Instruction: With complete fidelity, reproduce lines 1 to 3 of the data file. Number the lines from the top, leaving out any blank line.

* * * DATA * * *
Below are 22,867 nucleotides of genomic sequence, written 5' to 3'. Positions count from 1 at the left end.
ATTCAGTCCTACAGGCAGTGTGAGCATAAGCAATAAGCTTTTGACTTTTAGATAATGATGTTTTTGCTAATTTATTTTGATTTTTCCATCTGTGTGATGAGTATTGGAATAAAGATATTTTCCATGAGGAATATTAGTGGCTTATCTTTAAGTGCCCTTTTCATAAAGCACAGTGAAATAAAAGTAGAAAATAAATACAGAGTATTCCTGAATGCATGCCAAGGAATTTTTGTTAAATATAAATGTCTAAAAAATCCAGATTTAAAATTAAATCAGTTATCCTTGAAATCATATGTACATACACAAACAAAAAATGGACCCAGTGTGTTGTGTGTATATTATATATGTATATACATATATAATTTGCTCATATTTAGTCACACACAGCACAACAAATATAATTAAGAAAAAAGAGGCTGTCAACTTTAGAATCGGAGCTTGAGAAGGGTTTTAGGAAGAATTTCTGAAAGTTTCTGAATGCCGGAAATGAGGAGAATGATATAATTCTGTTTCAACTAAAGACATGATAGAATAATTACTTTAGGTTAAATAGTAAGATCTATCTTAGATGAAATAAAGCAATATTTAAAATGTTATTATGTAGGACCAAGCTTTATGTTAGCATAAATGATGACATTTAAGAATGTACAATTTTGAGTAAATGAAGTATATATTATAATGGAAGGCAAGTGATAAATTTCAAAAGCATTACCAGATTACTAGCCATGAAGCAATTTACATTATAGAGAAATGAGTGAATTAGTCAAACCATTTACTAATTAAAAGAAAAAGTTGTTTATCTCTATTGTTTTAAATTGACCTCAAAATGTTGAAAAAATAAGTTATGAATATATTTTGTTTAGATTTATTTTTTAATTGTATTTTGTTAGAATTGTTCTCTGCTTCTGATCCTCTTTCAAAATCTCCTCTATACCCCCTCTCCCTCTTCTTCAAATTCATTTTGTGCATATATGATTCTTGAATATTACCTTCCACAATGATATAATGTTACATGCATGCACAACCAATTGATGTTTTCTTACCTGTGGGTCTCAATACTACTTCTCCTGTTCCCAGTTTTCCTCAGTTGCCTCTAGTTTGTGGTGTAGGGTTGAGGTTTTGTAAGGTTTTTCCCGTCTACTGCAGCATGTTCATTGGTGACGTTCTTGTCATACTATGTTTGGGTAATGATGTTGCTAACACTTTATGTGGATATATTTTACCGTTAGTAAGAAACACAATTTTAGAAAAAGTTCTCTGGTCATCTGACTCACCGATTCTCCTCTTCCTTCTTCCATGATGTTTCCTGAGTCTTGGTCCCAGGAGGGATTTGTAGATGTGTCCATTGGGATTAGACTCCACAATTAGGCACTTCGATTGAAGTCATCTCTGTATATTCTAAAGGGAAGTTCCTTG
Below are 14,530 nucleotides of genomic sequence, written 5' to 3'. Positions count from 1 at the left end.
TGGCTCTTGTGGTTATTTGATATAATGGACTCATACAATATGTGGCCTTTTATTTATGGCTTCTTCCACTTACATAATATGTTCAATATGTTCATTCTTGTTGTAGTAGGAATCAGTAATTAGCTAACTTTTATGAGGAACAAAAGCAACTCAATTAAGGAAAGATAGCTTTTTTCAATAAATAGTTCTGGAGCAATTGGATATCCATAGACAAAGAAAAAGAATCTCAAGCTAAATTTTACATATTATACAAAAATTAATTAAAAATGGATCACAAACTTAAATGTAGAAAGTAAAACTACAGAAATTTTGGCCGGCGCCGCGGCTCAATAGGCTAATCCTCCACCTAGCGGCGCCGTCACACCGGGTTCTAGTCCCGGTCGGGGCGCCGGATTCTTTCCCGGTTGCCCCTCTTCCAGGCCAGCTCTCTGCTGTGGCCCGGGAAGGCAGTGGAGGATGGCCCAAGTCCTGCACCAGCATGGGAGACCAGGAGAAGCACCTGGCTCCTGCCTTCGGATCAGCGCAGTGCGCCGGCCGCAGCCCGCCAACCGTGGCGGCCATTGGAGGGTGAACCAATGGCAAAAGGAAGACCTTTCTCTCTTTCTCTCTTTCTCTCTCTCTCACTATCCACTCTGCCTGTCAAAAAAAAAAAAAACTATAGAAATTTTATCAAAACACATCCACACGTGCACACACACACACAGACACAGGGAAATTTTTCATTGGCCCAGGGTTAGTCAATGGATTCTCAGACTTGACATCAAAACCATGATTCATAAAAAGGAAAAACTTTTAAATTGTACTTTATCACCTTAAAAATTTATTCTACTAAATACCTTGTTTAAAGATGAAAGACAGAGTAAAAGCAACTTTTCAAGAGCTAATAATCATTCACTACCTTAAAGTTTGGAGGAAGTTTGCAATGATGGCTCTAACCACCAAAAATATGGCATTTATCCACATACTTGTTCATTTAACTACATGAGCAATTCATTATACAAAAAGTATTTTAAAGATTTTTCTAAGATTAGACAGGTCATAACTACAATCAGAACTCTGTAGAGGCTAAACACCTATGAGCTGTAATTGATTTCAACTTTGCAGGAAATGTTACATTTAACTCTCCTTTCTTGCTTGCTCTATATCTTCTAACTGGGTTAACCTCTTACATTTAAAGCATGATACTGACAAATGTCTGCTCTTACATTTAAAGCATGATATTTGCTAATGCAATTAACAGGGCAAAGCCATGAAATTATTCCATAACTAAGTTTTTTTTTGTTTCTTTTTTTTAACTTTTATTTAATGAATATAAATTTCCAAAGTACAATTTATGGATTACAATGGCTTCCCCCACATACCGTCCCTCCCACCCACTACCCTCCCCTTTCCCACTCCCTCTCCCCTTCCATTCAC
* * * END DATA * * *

Below are 22,867 nucleotides of genomic sequence, written 5' to 3'. Positions count from 1 at the left end.
ATTCAGTCCTACAGGCAGTGTGAGCATAAGCAATAAGCTTTTGACTTTTAGATAATGATGTTTTTGCTAATTTATTTTGATTTTTCCATCTGTGTGATGAGTATTGGAATAAAGATATTTTCCATGAGGAATATTAGTGGCTTATCTTTAAGTGCCCTTTTCATAAAGCACAGTGAAATAAAAGTAGAAAATAAATACAGAGTATTCCTGAATGCATGCCAAGGAATTTTTGTTAAATATAAATGTCTAAAAAATCCAGATTTAAAATTAAATCAGTTATCCTTGAAATCATATGTACATACACAAACAAAAAATGGACCCAGTGTGTTGTGTGTATATTATATATGTATATACATATATAATTTGCTCATATTTAGTCACACACAGCACAACAAATATAATTAAGAAAAAAGAGGCTGTCAACTTTAGAATCGGAGCTTGAGAAGGGTTTTAGGAAGAATTTCTGAAAGTTTCTGAATGCCGGAAATGAGGAGAATGATATAATTCTGTTTCAACTAAAGACATGATAGAATAATTACTTTAGGTTAAATAGTAAGATCTATCTTAGATGAAATAAAGCAATATTTAAAATGTTATTATGTAGGACCAAGCTTTATGTTAGCATAAATGATGACATTTAAGAATGTACAATTTTGAGTAAATGAAGTATATATTATAATGGAAGGCAAGTGATAAATTTCAAAAGCATTACCAGATTACTAGCCATGAAGCAATTTACATTATAGAGAAATGAGTGAATTAGTCAAACCATTTACTAATTAAAAGAAAAAGTTGTTTATCTCTATTGTTTTAAATTGACCTCAAAATGTTGAAAAAATAAGTTATGAATATATTTTGTTTAGATTTATTTTTTAATTGTATTTTGTTAGAATTGTTCTCTGCTTCTGATCCTCTTTCAAAATCTCCTCTATACCCCCTCTCCCTCTTCTTCAAATTCATTTTGTGCATATATGATTCTTGAATATTACCTTCCACAATGATATAATGTTACATGCATGCACAACCAATTGATGTTTTCTTACCTGTGGGTCTCAATACTACTTCTCCTGTTCCCAGTTTTCCTCAGTTGCCTCTAGTTTGTGGTGTAGGGTTGAGGTTTTGTAAGGTTTTTCCCGTCTACTGCAGCATGTTCATTGGTGACGTTCTTGTCATACTATGTTTGGGTAATGATGTTGCTAACACTTTATGTGGATATATTTTACCGTTAGTAAGAAACACAATTTTAGAAAAAGTTCTCTGGTCATCTGACTCACCGATTCTCCTCTTCCTTCTTCCATGATGTTTCCTGAGTCTTGGTCCCAGGAGGGATTTGTAGATGTGTCCATTGGGATTAGACTCCACAATTAGGCACTTCGATTGAAGTCATCTCTGTATATTCTAAAGGGAAGTTCCTTG
Below are 14,530 nucleotides of genomic sequence, written 5' to 3'. Positions count from 1 at the left end.